Where to Start Investing in Stocks?
Investing in stocks is a great way to build long-term wealth. However, people are often hesitant to get started because they are overwhelmed by all the decisions they need to make. So, if you are just getting starting, I recommend investing your money in an index fund.
What are Index Funds?
Index Funds like the S&P 500 Exchange Traded Fund (ETF) or Vanguard’s various funds are considered passive investments. This funds simply attempt to follow the market index they are modeled after. Since you can’t invest directly in the S&P 500 Index (the actual S&P 500 Index only tracks a group of stocks, it isn’t a stock itself), the ETF is a great option. Index Funds own the same stocks that the underlying Index tracks, so they have nearly the exact same returns. And with the S&P 500 averaging 9.8 percent over the last 90 years, simply matching the market can provide solid gains.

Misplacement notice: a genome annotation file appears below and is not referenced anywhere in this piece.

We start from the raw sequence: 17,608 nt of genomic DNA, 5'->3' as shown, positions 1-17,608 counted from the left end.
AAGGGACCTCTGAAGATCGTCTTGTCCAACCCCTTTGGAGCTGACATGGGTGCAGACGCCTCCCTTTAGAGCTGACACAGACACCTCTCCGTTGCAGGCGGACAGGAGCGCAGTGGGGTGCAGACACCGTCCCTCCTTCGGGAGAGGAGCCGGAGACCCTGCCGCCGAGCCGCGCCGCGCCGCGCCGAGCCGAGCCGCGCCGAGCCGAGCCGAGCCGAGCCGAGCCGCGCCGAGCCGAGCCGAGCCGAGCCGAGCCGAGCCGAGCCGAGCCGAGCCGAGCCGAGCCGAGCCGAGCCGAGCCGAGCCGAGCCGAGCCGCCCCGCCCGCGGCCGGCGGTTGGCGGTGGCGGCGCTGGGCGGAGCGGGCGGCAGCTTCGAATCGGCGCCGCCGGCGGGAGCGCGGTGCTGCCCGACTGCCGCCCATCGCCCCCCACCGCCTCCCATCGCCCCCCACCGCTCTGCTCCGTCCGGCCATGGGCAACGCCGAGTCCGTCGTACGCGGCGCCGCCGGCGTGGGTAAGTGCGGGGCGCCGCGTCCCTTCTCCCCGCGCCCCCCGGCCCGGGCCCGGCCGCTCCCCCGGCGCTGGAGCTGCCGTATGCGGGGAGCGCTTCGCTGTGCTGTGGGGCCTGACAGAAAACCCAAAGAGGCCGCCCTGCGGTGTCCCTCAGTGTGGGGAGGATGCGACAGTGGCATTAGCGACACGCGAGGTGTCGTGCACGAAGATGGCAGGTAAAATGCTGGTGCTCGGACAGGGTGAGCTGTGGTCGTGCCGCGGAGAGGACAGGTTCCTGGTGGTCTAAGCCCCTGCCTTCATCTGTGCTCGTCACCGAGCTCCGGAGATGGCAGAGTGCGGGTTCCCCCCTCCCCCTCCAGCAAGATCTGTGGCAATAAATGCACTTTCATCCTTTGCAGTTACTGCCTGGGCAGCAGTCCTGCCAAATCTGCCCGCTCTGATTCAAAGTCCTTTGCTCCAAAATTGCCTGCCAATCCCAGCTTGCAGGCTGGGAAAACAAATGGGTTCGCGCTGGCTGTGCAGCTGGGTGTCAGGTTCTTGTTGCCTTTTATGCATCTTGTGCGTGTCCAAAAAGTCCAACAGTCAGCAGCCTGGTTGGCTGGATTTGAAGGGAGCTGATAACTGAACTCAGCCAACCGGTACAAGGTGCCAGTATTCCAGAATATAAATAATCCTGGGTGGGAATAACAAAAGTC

Since Index Funds just match the underlying Index, they don’t need expensive money managers. In Active Funds, these managers are consistently researching new investments trying to outperform the market. All this research and management is costly, which is why Active Funds have much higher fees. According to a Morningstar study from 2015, the average fees on Active Funds was 0.61%, while Index Funds averaged less than 0.25%. Although this may not seem like a big difference, these fees can add up over time due to compounding returns.
Now You’re Ready
So, when you’re ready to start investing in stocks, begin with a low-cost Index Fund. Active Funds or trying to pick individual stocks requires a lot more of your time and money.